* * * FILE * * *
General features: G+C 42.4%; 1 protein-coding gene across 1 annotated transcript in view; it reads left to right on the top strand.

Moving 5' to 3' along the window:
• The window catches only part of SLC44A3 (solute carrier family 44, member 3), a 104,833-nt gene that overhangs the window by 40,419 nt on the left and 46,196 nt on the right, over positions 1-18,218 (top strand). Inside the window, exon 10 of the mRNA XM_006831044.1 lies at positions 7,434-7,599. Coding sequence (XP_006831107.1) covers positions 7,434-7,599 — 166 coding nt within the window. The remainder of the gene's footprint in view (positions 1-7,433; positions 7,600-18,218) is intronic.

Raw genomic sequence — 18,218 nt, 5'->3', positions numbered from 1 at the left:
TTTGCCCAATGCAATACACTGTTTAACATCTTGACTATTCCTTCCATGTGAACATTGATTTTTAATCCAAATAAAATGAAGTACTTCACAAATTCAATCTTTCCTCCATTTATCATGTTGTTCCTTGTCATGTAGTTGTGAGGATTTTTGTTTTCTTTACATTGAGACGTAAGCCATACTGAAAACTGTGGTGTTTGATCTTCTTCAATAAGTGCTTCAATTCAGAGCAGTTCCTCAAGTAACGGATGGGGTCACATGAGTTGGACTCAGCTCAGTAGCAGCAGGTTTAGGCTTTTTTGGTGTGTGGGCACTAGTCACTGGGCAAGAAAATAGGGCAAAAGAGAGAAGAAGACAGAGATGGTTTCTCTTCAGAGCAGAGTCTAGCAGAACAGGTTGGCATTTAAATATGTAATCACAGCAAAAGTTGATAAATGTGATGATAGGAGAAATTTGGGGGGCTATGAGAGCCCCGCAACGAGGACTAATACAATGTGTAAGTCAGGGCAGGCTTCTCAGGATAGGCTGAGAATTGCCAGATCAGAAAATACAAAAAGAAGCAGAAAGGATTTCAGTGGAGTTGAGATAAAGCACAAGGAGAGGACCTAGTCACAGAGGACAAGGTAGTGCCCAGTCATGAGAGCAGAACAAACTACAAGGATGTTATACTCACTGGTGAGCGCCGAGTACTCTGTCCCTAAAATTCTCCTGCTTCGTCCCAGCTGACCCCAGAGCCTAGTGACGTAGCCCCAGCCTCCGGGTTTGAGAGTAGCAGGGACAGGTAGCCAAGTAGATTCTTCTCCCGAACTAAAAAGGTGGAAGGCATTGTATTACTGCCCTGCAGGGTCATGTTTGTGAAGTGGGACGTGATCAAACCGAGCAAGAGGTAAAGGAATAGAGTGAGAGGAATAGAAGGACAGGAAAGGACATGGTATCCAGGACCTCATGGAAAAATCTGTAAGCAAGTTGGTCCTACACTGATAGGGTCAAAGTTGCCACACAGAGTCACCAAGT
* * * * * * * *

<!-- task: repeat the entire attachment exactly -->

General features: G+C 42.4%; 1 protein-coding gene across 1 annotated transcript in view; it reads left to right on the top strand.

Moving 5' to 3' along the window:
• The window catches only part of SLC44A3 (solute carrier family 44, member 3), a 104,833-nt gene that overhangs the window by 40,419 nt on the left and 46,196 nt on the right, over positions 1-18,218 (top strand). Inside the window, exon 10 of the mRNA XM_006831044.1 lies at positions 7,434-7,599. Coding sequence (XP_006831107.1) covers positions 7,434-7,599 — 166 coding nt within the window. The remainder of the gene's footprint in view (positions 1-7,433; positions 7,600-18,218) is intronic.

Raw genomic sequence — 18,218 nt, 5'->3', positions numbered from 1 at the left:
TTTGCCCAATGCAATACACTGTTTAACATCTTGACTATTCCTTCCATGTGAACATTGATTTTTAATCCAAATAAAATGAAGTACTTCACAAATTCAATCTTTCCTCCATTTATCATGTTGTTCCTTGTCATGTAGTTGTGAGGATTTTTGTTTTCTTTACATTGAGACGTAAGCCATACTGAAAACTGTGGTGTTTGATCTTCTTCAATAAGTGCTTCAATTCAGAGCAGTTCCTCAAGTAACGGATGGGGTCACATGAGTTGGACTCAGCTCAGTAGCAGCAGGTTTAGGCTTTTTTGGTGTGTGGGCACTAGTCACTGGGCAAGAAAATAGGGCAAAAGAGAGAAGAAGACAGAGATGGTTTCTCTTCAGAGCAGAGTCTAGCAGAACAGGTTGGCATTTAAATATGTAATCACAGCAAAAGTTGATAAATGTGATGATAGGAGAAATTTGGGGGGCTATGAGAGCCCCGCAACGAGGACTAATACAATGTGTAAGTCAGGGCAGGCTTCTCAGGATAGGCTGAGAATTGCCAGATCAGAAAATACAAAAAGAAGCAGAAAGGATTTCAGTGGAGTTGAGATAAAGCACAAGGAGAGGACCTAGTCACAGAGGACAAGGTAGTGCCCAGTCATGAGAGCAGAACAAACTACAAGGATGTTATACTCACTGGTGAGCGCCGAGTACTCTGTCCCTAAAATTCTCCTGCTTCGTCCCAGCTGACCCCAGAGCCTAGTGACGTAGCCCCAGCCTCCGGGTTTGAGAGTAGCAGGGACAGGTAGCCAAGTAGATTCTTCTCCCGAACTAAAAAGGTGGAAGGCATTGTATTACTGCCCTGCAGGGTCATGTTTGTGAAGTGGGACGTGATCAAACCGAGCAAGAGGTAAAGGAATAGAGTGAGAGGAATAGAAGGACAGGAAAGGACATGGTATCCAGGACCTCATGGAAAAATCTGTAAGCAAGTTGGTCCTACACTGATAGGGTCAAAGTTGCCACACAGAGTCACCAAGT